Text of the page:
TEMPE, Ariz. — Mike Trout has his first seven-figure contract. Up ahead is what figures to be a nine-figure deal.
"It feels good," Trout said Wednesday after agreeing to a $1 million, one-year contract with the Angels.
The salary is the highest for a one-year major-league contract for a player not yet eligible for arbitration who wasn't coming to the big leagues from Japan or Cuba or wasn't required to have a larger amount because of the maximum cut rule. Ryan Howard earned $900,000 with the Phillies in 2007 and Albert Pujols with the Cardinals in 2003.
Trout will become eligible for arbitration after this season and could become a free agent after the 2017 World Series. The sides are thought to be discussing an agreement through 2020 in the $150 million range.
Trout wouldn't talk about the possibility of a multiyear deal.
"I just go out there to play the game," he said. "If the money is where it's at, that's where it's going to be."
By agreeing to a one-year contract now, the Angels avoid having a long-term deal count toward their 2014 luxury tax payroll.
Trout, 22, has been arguably the best player in baseball in each of his two seasons, with a majors-best Wins Above Replacement of 10.0 in 2012 and 10.4 last season.
In other Angels news, outfielder Josh Hamilton will be sidelined for at least two weeks because of a strained calf muscle, but left-hander C.J. Wilson does not appear to be seriously hurt after getting struck on the head by a line drive in batting practice Tuesday. Hamilton, 33, struggled in his first season with Los Angeles, posting a 1.9 WAR that was his worst ever in a full season.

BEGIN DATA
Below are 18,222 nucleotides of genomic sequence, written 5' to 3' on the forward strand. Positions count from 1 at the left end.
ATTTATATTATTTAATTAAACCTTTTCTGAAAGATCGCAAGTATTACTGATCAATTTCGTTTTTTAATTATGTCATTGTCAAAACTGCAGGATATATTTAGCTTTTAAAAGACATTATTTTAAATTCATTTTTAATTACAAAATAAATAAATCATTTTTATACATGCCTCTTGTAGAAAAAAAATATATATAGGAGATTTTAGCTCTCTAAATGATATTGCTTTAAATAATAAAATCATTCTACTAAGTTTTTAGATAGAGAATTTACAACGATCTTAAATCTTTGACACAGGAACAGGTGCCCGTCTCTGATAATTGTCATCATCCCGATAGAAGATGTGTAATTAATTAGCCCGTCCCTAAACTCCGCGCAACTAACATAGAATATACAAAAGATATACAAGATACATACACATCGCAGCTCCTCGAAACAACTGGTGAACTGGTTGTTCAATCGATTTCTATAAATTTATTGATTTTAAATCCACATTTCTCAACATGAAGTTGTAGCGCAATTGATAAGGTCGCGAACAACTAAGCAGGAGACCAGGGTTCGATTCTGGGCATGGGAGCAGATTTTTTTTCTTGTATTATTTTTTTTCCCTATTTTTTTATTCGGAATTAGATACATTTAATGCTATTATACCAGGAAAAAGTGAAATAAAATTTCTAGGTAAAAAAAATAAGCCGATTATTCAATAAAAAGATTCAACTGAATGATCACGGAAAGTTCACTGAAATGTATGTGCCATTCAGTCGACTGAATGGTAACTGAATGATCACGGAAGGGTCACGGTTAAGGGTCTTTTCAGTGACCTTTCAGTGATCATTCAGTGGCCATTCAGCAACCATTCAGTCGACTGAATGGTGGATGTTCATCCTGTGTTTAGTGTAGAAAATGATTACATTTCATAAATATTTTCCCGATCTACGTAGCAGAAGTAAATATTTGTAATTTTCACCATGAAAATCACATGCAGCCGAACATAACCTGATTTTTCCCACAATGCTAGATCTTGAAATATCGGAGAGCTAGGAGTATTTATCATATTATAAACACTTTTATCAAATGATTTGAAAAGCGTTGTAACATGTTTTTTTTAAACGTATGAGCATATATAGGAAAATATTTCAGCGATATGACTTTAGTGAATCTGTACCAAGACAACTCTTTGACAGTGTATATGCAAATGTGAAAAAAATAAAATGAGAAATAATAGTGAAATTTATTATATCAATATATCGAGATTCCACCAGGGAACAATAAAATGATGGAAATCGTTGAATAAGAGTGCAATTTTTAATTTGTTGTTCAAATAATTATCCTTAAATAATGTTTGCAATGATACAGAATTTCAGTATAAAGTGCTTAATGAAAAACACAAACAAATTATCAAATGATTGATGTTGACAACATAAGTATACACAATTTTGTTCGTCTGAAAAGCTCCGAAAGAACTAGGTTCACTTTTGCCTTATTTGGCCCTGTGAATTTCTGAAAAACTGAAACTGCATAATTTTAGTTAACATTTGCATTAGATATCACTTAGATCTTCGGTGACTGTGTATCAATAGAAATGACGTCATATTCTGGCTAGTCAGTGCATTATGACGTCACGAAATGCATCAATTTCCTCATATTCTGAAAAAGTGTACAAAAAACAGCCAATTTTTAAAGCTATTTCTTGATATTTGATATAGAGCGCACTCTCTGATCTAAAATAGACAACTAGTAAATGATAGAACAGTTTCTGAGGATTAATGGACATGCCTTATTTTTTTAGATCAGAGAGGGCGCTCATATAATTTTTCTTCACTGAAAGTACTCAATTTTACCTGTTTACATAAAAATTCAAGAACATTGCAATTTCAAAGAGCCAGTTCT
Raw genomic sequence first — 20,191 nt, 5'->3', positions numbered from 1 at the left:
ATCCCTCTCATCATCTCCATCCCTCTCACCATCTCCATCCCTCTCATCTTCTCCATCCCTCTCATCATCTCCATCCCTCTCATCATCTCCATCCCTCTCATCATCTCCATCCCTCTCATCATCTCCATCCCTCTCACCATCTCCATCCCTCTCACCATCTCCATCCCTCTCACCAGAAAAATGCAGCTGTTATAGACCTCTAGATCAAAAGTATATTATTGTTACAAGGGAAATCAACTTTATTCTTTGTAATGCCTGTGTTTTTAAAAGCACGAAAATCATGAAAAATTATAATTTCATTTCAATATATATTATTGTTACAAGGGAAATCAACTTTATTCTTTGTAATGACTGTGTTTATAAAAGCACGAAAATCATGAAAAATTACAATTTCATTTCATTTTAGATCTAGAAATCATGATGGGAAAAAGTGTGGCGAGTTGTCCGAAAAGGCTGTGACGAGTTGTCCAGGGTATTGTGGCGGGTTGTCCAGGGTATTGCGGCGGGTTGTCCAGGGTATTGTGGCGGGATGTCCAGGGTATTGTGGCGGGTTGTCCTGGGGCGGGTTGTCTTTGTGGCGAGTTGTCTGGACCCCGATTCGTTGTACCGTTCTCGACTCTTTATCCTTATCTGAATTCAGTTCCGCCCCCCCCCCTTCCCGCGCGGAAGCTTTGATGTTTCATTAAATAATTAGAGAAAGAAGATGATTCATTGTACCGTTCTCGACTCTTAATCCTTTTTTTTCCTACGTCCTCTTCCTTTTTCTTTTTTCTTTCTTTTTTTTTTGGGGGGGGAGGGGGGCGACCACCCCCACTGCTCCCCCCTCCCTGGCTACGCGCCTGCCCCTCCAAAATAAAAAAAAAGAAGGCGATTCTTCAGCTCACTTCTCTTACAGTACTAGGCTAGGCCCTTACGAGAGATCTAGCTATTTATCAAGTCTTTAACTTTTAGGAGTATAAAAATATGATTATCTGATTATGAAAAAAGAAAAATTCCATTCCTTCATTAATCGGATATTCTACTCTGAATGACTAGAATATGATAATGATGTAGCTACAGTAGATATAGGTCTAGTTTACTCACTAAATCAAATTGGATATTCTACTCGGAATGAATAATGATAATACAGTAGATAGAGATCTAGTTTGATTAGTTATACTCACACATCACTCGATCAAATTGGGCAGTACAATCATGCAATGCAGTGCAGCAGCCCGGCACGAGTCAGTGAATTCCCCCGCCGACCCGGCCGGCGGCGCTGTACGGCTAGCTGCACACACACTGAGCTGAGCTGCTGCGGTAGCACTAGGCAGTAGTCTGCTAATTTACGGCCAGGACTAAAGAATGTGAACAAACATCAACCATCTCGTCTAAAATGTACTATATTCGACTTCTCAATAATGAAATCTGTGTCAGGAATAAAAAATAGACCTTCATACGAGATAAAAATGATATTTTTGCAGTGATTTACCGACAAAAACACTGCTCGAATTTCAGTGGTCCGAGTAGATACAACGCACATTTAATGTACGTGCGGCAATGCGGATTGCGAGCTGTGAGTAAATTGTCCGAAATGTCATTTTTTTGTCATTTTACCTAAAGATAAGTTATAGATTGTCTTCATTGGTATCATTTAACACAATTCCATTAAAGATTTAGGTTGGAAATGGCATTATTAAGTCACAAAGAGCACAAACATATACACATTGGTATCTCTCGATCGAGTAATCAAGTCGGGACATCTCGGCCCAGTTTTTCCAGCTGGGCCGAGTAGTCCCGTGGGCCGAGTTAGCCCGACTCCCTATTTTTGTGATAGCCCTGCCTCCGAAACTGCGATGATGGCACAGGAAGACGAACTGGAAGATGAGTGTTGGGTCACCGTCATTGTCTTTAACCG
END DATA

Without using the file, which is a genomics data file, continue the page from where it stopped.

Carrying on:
MLB BLASTS ARIZONA BILL: Major League Baseball issued a statement criticizing legislation in Arizona that Gov. Jan Brewer vetoed a few hours later. Senate Bill 1062 set off a national debate over gay rights, religion and discrimination and subjected the state to criticism from major corporations and political leaders from both parties.
The commissioner's office wrote that "as the sport of Jackie Robinson, Major League Baseball and its 30 clubs stand united behind the principles of respect, inclusion and acceptance. Those values are fundamental to our game's diverse players, employees and fans. We welcome individuals of different sexual orientations, races, religions, genders and national origins."
PAVANO RETIRING: Right-hander Carl Pavano is retiring after 14 seasons. Pavano, 38, hasn't pitched since June 1, 2012, because of injuries. He went 108-107 with a 4.39 ERA for his career and was an All-Star in 2004.
CARDINALS: Left-hander Jaime Garcia is unlikely to be ready to pitch at the start of the season, but general manager John Mozeliak wouldn't completely rule it out. Noted orthopedic surgeon James Andrews did not find any structural damage in the pitcher's throwing shoulder.
MARLINS: Right-hander Henderson Alvarez will miss his first scheduled spring start Sunday because of a right shin infection.
METS: Left-hander Jon Niese is being sent back to New York for an MRI exam on his ailing pitching shoulder.